Eric Corey Freed continues his report from the trenches of the largest Green Building Conference in the world
(BE SURE to read Part 1.) Despite the milestone, there was almost no mention of this being the 10th anniversary of the GreenBuild Conference & Expo. With the exception of a single display (at the top of the escalators between the halls), there was no other mention of a decade of impact. The focus of the show was clearly on the future, not lingering in the past. Besides, the 23,000 plus attendees had just barely survived the worst recession in 80 years, a recession that continues to pummel the building industry. This 10th anniversary would pass with little fanfare.
The mood in the halls was upbeat, optimistic and generally positive. (You may say that is because we really have no place to go but up.) In talking with hundreds of attendees, the real reason is more exciting. The source of this hope and confidence comes from a simple place: The built environment is a mess and it needs to be redesigned. It needs to be redesigned now. For a convention hall full of designers, this is cause for excitement. It was setting in that the world is going to need their services.
And so it was that practically the entire Green Building movement gathered in Toronto in the first week of October to share their knowledge, connect with colleagues and discover the latest innovations. The opening plenary session of the conference was held in the vast Air Canada Centre, home of the Toronto Maple Leafs. Within the stadium crowd you’ll find green building pioneers, such as Lynn Simon, Rob Watson and Alex Wilson.
The plenary began with customary remarks by USGBC CEO and president Rick Fedrizzi in an unsurprising introduction. This was followed by a shameful product plug by the sponsor of the plenary, David Kohler. The audience was patiently waiting for the main event.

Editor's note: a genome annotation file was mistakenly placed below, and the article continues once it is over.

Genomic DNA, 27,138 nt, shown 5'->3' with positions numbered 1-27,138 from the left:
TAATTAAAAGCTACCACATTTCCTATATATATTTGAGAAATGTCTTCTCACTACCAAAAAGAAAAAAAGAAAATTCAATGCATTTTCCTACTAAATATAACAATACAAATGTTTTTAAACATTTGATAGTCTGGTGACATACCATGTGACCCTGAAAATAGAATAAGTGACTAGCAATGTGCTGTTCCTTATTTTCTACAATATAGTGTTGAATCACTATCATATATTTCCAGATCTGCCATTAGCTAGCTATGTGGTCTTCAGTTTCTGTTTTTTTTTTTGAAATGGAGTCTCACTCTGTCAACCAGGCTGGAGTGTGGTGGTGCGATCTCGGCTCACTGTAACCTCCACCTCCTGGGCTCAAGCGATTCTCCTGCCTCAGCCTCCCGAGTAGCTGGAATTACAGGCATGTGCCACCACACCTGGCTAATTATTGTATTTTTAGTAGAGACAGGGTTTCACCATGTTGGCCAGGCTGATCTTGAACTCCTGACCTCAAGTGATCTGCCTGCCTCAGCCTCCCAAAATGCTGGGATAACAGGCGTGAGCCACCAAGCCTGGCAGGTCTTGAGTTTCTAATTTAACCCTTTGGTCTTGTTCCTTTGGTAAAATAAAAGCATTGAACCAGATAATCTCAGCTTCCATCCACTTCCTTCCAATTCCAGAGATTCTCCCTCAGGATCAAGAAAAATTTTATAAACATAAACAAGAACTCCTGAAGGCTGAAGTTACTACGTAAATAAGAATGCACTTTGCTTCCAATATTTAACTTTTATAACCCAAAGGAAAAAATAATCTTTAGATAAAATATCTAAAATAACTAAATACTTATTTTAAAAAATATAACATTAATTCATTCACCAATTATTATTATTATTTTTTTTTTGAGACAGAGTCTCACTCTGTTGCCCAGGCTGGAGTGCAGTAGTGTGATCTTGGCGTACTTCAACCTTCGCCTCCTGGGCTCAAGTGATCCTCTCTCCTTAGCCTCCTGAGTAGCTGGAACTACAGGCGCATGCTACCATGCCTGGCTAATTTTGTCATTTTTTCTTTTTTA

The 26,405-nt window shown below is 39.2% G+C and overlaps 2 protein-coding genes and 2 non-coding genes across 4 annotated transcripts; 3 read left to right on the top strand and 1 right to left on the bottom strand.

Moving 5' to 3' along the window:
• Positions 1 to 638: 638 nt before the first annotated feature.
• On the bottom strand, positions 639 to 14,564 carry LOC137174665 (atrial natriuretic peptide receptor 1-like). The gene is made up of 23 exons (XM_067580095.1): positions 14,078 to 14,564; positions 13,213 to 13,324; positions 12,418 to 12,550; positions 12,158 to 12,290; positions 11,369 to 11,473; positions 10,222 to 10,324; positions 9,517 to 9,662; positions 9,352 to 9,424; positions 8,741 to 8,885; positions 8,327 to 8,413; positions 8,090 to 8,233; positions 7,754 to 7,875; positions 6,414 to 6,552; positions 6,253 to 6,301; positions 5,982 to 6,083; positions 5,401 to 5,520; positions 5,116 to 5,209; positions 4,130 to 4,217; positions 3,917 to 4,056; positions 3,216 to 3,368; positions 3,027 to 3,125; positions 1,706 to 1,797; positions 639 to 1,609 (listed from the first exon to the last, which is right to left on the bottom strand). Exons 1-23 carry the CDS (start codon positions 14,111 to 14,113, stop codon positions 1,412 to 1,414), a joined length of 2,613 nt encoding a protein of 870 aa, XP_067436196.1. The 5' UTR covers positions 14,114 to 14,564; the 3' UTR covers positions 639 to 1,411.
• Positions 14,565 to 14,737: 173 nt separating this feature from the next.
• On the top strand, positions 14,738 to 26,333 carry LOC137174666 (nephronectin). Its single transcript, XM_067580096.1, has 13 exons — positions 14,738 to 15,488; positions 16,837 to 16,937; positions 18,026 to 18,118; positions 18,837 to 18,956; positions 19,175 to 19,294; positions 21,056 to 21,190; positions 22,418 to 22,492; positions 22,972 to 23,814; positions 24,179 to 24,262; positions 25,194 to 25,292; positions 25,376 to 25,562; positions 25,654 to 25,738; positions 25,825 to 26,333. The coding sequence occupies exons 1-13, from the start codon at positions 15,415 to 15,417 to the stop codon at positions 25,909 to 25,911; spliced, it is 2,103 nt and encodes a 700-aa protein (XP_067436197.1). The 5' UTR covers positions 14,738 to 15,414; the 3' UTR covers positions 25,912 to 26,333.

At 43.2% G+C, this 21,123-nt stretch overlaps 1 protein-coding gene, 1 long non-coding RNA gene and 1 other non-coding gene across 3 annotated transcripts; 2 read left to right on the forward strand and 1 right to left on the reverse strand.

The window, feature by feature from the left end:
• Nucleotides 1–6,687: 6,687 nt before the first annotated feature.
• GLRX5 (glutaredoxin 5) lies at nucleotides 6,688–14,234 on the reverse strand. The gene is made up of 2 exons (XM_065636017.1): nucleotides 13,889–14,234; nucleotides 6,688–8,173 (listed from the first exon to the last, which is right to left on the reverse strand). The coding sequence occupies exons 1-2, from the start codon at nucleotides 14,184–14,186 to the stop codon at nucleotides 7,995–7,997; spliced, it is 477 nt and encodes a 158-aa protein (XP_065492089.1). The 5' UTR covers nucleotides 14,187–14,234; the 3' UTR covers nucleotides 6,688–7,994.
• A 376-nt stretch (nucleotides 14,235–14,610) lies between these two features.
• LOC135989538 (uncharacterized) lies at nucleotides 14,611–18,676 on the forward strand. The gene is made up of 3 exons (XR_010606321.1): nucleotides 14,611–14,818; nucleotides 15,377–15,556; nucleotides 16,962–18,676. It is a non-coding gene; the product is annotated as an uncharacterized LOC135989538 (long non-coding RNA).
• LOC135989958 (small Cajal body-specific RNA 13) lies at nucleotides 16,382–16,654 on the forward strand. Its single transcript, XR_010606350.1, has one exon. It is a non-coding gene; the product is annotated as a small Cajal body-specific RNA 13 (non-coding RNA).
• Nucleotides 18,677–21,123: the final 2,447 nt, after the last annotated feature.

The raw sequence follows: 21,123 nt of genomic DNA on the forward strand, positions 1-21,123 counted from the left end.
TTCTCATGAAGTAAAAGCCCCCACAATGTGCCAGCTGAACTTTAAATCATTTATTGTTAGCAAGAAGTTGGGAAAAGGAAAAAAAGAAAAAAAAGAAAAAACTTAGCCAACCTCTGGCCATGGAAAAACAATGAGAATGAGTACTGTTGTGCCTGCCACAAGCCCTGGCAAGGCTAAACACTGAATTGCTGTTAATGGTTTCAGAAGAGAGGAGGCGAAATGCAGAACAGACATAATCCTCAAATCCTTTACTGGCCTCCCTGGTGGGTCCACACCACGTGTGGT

As keynote speaker, Pulitzer Prize-winning New York Times columnist Thomas Friedman seemed the perfect fit for the forward-looking theme of this years conference. At first his talk started off badly, reading from his new book, That Used to Be Us: How America Fell Behind in the World It Invented and How We Can Come Back. It was rigid, poorly delivered and incredibly depressing. Everyone in the room knows all too well how screwed up the Earth is, and his reading wasn’t helping. But then, something changed. Friedman stopped reading and came to life.
He morphed into a tent revival preacher, and the result was incredibly effective. The crowd reacted and perked up. “Our future doesn’t have to be used up,” Friedman announced, “provided we fix what needs fixing today.” In a matter of minutes, he connected the 1979 film The China Syndrome and the Three Mile Island nuclear incident (occurring just 12 days after the film’s release) to 30 years of failed energy policy. “[These events] had a huge effect on America’s energy future,” he said, “and we didn’t compensate with energy efficiency. Instead we furthered our dependence on fossil fuels.”